Abuse of Primary Care Providers Study

Physicians and and nurse practitioners often deal with pressure and abuse during their encounters with patients who are seeking prescriptions for controlled substances (Mediema et al., 2009; Saveland et al., 2014). The type of abuse varies but can include verbal abuse or threat, physical aggression, physical assault, sexual assault or stalking. A recent survey of 178 family physicians in Nova Scotia attending a continuing medical education event found that about 95% of physicians experienced at least one incidence of minor abuse, 48% experienced at least one incident of major abuse, and 17% had experienced at least one incident of severe abuse during their careers. About 82% of the abusers were male with a history of addiction (85%) and mental illness (39%).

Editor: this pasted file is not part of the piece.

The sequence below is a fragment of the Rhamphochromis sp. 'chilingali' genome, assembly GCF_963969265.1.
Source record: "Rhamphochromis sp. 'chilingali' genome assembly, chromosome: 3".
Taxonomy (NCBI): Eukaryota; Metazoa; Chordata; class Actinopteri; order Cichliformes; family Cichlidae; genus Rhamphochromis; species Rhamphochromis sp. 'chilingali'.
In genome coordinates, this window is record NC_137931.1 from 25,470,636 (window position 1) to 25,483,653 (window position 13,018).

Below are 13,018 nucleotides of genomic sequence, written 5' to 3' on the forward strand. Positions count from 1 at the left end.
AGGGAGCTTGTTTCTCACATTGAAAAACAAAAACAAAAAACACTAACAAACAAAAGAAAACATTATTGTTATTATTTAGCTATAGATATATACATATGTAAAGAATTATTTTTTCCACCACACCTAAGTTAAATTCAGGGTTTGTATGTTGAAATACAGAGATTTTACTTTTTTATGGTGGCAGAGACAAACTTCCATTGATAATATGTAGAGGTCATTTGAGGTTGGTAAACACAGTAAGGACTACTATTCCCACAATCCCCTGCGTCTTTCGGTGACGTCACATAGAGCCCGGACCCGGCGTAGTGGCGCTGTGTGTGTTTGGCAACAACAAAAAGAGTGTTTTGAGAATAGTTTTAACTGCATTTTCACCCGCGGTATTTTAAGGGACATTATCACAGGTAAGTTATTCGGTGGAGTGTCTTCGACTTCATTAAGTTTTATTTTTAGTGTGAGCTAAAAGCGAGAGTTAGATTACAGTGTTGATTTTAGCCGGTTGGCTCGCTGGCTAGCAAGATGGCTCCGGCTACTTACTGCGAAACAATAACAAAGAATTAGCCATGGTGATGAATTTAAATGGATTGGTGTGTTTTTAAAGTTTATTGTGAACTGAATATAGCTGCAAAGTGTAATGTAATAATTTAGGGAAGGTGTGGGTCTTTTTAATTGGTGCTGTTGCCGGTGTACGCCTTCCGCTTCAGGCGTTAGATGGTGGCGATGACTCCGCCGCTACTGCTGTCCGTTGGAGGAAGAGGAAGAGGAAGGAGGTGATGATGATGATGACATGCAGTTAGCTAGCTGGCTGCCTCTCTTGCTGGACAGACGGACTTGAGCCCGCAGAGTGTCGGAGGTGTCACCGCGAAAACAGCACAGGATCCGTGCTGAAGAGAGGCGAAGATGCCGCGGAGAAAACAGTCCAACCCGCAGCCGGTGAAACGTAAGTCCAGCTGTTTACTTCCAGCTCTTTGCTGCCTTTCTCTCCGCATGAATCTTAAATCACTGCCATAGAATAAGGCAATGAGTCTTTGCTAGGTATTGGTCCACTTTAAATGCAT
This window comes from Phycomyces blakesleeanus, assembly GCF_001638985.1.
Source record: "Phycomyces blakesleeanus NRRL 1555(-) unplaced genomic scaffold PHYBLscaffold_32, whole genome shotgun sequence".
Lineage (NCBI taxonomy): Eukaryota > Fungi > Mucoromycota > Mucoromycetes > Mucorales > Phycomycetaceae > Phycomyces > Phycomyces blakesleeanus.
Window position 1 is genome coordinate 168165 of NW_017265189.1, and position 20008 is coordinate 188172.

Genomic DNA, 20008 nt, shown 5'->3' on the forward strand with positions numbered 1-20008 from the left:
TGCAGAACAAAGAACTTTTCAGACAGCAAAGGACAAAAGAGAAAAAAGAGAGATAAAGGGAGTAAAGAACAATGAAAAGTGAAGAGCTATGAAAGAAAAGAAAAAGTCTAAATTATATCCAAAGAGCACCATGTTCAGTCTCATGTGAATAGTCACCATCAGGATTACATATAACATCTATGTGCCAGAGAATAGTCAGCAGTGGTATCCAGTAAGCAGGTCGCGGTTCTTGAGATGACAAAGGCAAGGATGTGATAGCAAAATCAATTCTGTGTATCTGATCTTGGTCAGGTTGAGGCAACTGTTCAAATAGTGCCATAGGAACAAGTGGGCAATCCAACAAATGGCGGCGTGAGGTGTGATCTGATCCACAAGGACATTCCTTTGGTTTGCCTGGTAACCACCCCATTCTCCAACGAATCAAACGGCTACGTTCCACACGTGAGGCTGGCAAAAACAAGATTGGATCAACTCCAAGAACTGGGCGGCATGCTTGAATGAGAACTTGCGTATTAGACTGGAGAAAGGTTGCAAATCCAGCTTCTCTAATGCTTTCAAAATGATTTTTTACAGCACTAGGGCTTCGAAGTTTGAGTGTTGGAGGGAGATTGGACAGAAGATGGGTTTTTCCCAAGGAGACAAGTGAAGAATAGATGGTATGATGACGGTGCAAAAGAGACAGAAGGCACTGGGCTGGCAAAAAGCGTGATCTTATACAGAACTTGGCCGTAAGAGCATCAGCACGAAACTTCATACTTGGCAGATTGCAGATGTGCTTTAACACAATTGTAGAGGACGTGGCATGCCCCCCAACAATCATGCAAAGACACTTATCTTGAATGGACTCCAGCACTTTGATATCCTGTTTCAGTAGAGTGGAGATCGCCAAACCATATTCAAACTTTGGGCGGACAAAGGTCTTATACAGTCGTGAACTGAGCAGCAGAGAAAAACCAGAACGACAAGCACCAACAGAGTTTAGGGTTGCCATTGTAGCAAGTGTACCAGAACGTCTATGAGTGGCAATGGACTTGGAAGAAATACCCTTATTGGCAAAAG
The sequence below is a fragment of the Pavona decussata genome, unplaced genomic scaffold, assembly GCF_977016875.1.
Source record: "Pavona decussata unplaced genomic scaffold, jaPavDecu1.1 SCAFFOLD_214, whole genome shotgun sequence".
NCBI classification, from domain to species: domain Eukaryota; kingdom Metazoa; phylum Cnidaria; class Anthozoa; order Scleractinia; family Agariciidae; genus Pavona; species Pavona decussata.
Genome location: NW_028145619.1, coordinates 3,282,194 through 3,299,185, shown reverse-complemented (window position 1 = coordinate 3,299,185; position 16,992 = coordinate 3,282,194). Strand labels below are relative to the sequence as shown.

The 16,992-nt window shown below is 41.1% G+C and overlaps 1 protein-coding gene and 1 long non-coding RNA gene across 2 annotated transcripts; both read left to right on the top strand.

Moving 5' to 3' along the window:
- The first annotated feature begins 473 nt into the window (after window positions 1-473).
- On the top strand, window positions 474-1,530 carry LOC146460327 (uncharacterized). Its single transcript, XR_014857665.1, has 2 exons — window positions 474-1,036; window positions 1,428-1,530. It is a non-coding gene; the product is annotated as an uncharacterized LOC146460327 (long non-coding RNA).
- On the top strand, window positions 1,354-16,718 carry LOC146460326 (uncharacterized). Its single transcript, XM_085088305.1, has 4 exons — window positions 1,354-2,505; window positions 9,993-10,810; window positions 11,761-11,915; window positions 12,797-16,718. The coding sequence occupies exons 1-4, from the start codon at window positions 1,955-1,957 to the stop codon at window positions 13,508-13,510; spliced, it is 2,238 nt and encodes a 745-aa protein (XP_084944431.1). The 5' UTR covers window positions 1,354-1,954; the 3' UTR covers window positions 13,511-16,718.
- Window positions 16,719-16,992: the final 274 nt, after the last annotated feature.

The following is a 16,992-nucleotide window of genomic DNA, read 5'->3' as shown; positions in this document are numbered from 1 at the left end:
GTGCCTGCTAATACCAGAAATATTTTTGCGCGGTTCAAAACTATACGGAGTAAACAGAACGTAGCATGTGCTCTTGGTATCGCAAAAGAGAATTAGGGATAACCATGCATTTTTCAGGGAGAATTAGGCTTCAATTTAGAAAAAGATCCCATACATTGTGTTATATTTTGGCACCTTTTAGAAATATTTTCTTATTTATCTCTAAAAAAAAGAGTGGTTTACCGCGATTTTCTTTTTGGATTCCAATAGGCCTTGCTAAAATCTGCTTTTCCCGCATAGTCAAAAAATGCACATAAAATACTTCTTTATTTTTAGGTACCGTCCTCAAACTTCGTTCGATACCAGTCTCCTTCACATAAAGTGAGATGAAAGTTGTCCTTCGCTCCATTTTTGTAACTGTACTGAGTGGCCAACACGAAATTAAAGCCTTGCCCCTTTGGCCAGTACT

Despite the seriousness of this issue very limited empirical evidence exists on the extent of abuse experienced by family physicians/nurse practitioners by patients seeking prescriptions for controlled substances, and no studies have been conducted to date in PEI. Research is important to gain an understanding of the problem in PEI first and foremost for the health and safety of physicians and nurse practitioners in the workplace but also to support physician retention in the Province. Studies have shown that abuse by patients can lead to physicians leaving the field or moving elsewhere to practice (Mediema et al., 2009). Gaining a better understanding of the problem may help in the development of policies, procedures or other strategies to reduce abusive encounters by this patient population and promote primary caregiver health and safety at the workplace.

This study will examine the extent of abuse of family physicians and nurse practitioners in PEI from patients who are seeking controlled substances. The study will build on the Saveland et al. (2014) study to: (1) document the extent of abuse encountered by physicians and nurse practitioners due to use of controlled substances; and (2) obtain feedback from physicians and nurse practitioners on strategies to reduce abusive behavior and promote a safe working environment.

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